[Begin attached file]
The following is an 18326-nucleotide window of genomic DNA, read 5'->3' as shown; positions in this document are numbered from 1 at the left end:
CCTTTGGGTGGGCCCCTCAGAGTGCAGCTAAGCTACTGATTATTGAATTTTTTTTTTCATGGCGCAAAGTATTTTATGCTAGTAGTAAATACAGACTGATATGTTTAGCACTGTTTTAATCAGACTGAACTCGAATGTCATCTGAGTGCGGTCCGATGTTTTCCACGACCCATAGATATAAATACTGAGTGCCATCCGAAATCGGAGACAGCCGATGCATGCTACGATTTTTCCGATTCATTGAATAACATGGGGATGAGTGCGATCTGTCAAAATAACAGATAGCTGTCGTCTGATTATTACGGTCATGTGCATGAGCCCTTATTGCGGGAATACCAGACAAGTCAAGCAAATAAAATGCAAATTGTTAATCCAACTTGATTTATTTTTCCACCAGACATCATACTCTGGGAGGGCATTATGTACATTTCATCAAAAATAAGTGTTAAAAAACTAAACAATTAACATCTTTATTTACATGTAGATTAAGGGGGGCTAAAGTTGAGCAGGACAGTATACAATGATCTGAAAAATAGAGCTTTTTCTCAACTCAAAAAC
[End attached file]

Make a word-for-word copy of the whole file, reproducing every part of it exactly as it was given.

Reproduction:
The following is an 18326-nucleotide window of genomic DNA, read 5'->3' as shown; positions in this document are numbered from 1 at the left end:
CCTTTGGGTGGGCCCCTCAGAGTGCAGCTAAGCTACTGATTATTGAATTTTTTTTTTCATGGCGCAAAGTATTTTATGCTAGTAGTAAATACAGACTGATATGTTTAGCACTGTTTTAATCAGACTGAACTCGAATGTCATCTGAGTGCGGTCCGATGTTTTCCACGACCCATAGATATAAATACTGAGTGCCATCCGAAATCGGAGACAGCCGATGCATGCTACGATTTTTCCGATTCATTGAATAACATGGGGATGAGTGCGATCTGTCAAAATAACAGATAGCTGTCGTCTGATTATTACGGTCATGTGCATGAGCCCTTATTGCGGGAATACCAGACAAGTCAAGCAAATAAAATGCAAATTGTTAATCCAACTTGATTTATTTTTCCACCAGACATCATACTCTGGGAGGGCATTATGTACATTTCATCAAAAATAAGTGTTAAAAAACTAAACAATTAACATCTTTATTTACATGTAGATTAAGGGGGGCTAAAGTTGAGCAGGACAGTATACAATGATCTGAAAAATAGAGCTTTTTCTCAACTCAAAAAC